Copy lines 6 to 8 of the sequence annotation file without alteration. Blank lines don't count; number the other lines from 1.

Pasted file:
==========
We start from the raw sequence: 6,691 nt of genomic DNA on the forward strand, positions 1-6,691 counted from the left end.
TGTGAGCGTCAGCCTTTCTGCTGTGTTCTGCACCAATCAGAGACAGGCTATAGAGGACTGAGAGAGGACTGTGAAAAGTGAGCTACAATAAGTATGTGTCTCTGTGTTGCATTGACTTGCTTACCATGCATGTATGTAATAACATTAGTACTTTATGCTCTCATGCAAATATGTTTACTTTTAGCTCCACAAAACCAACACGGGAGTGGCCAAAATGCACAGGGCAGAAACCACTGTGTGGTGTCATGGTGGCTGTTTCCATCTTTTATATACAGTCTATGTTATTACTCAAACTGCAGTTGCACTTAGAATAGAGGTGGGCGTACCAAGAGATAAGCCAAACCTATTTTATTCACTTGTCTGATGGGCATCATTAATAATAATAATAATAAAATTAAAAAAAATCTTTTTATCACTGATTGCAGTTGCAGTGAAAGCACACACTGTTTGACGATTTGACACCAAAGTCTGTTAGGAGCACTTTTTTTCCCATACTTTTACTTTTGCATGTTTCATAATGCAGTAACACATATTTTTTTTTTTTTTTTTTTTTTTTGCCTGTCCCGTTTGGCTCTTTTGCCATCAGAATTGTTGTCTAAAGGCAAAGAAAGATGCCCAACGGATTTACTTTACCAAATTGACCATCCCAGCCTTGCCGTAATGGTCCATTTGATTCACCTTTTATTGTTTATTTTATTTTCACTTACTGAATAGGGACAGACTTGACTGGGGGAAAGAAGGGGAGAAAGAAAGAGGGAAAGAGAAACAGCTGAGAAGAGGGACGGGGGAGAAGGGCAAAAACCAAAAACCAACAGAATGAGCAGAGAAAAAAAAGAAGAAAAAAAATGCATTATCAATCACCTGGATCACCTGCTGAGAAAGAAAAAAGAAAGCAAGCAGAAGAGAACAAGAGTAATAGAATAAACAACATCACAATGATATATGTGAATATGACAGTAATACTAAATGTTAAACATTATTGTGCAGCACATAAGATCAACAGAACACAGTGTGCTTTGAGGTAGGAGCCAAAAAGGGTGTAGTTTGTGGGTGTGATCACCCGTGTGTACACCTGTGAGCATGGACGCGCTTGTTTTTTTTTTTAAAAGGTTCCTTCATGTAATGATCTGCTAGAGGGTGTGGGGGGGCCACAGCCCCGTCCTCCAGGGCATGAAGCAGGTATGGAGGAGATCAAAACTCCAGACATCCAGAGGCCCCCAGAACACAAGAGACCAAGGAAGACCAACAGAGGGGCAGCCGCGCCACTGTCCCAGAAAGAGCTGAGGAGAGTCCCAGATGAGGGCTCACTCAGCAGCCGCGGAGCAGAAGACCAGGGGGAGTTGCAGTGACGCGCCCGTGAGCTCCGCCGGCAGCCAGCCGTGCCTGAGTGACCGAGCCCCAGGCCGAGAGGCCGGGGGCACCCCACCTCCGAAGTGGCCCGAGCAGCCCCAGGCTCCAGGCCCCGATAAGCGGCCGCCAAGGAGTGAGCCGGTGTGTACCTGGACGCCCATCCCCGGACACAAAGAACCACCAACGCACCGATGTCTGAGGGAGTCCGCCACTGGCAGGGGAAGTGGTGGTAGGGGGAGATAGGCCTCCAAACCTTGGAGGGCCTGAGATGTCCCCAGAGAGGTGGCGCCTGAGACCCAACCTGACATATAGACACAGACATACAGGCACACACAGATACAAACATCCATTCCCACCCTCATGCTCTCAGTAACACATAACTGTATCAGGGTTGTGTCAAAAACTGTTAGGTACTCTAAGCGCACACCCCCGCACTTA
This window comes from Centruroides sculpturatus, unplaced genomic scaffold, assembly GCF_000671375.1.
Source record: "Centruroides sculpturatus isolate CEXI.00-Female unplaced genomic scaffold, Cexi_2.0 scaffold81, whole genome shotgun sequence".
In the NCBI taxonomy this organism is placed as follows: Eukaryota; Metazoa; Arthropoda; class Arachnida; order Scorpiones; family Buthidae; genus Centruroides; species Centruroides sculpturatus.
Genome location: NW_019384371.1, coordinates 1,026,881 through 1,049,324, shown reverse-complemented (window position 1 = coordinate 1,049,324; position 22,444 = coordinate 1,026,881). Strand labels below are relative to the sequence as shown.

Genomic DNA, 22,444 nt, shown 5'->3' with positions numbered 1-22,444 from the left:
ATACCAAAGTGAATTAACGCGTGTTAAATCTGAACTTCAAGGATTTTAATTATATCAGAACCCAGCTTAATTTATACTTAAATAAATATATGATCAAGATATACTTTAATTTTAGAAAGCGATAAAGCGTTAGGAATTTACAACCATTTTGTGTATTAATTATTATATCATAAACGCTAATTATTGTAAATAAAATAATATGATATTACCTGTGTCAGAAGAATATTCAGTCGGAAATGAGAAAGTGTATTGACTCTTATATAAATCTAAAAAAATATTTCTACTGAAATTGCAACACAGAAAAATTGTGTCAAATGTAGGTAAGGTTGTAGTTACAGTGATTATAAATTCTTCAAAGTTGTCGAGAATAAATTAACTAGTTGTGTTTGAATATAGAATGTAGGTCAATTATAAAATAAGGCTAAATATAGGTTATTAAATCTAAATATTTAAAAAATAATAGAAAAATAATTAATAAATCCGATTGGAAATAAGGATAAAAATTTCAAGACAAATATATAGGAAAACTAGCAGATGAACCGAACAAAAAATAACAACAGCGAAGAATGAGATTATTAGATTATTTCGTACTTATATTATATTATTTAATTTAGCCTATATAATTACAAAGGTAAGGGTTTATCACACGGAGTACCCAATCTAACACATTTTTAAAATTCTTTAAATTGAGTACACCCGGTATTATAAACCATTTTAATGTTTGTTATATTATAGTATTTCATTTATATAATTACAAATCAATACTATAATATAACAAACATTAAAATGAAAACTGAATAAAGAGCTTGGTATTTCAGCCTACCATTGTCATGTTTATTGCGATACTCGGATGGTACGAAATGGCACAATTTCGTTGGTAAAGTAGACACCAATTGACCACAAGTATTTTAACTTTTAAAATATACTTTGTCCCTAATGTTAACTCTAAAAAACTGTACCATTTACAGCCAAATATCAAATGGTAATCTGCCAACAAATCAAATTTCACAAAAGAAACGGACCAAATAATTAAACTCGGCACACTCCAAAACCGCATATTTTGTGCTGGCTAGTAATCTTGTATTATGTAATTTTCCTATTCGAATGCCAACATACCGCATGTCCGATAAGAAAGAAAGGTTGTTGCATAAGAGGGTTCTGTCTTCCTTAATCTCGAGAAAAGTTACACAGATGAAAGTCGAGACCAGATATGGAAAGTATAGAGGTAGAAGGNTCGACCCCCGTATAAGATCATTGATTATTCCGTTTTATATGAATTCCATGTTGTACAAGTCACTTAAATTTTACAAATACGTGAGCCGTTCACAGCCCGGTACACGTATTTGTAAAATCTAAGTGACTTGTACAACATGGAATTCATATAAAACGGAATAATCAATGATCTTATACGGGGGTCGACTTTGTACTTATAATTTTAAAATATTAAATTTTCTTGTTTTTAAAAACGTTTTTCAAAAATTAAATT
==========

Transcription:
Genome location: NW_019384371.1, coordinates 1,026,881 through 1,049,324, shown reverse-complemented (window position 1 = coordinate 1,049,324; position 22,444 = coordinate 1,026,881). Strand labels below are relative to the sequence as shown.

Genomic DNA, 22,444 nt, shown 5'->3' with positions numbered 1-22,444 from the left:
ATACCAAAGTGAATTAACGCGTGTTAAATCTGAACTTCAAGGATTTTAATTATATCAGAACCCAGCTTAATTTATACTTAAATAAATATATGATCAAGATATACTTTAATTTTAGAAAGCGATAAAGCGTTAGGAATTTACAACCATTTTGTGTATTAATTATTATATCATAAACGCTAATTATTGTAAATAAAATAATATGATATTACCTGTGTCAGAAGAATATTCAGTCGGAAATGAGAAAGTGTATTGACTCTTATATAAATCTAAAAAAATATTTCTACTGAAATTGCAACACAGAAAAATTGTGTCAAATGTAGGTAAGGTTGTAGTTACAGTGATTATAAATTCTTCAAAGTTGTCGAGAATAAATTAACTAGTTGTGTTTGAATATAGAATGTAGGTCAATTATAAAATAAGGCTAAATATAGGTTATTAAATCTAAATATTTAAAAAATAATAGAAAAATAATTAATAAATCCGATTGGAAATAAGGATAAAAATTTCAAGACAAATATATAGGAAAACTAGCAGATGAACCGAACAAAAAATAACAACAGCGAAGAATGAGATTATTAGATTATTTCGTACTTATATTATATTATTTAATTTAGCCTATATAATTACAAAGGTAAGGGTTTATCACACGGAGTACCCAATCTAACACATTTTTAAAATTCTTTAAATTGAGTACACCCGGTATTATAAACCATTTTAATGTTTGTTATATTATAGTATTTCATTTATATAATTACAAATCAATACTATAATATAACAAACATTAAAATGAAAACTGAATAAAGAGCTTGGTATTTCAGCCTACCATTGTCATGTTTATTGCGATACTCGGATGGTACGAAATGGCACAATTTCGTTGGTAAAGTAGACACCAATTGACCACAAGTATTTTAACTTTTAAAATATACTTTGTCCCTAATGTTAACTCTAAAAAACTGTACCATTTACAGCCAAATATCAAATGGTAATCTGCCAACAAATCAAATTTCACAAAAGAAACGGACCAAATAATTAAACTCGGCACACTCCAAAACCGCATATTTTGTGCTGGCTAGTAATCTTGTATTATGTAATTTTCCTATTCGAATGCCAACATACCGCATGTCCGATAAGAAAGAAAGGTTGTTGCATAAGAGGGTTCTGTCTTCCTTAATCTCGAGAAAAGTTACACAGATGAAAGTCGAGACCAGATATGGAAAGTATAGAGGTAGAAGGNTCGACCCCCGTATAAGATCATTGATTATTCCGTTTTATATGAATTCCATGTTGTACAAGTCACTTAAATTTTACAAATACGTGAGCCGTTCACAGCCCGGTACACGTATTTGTAAAATCTAAGTGACTTGTACAACATGGAATTCATATAAAACGGAATAATCAATGATCTTATACGGGGGTCGACTTTGTACTTATAATTTTAAAATATTAAATTTTCTTGTTTTTAAAAACGTTTTTCAAAAATTAAATT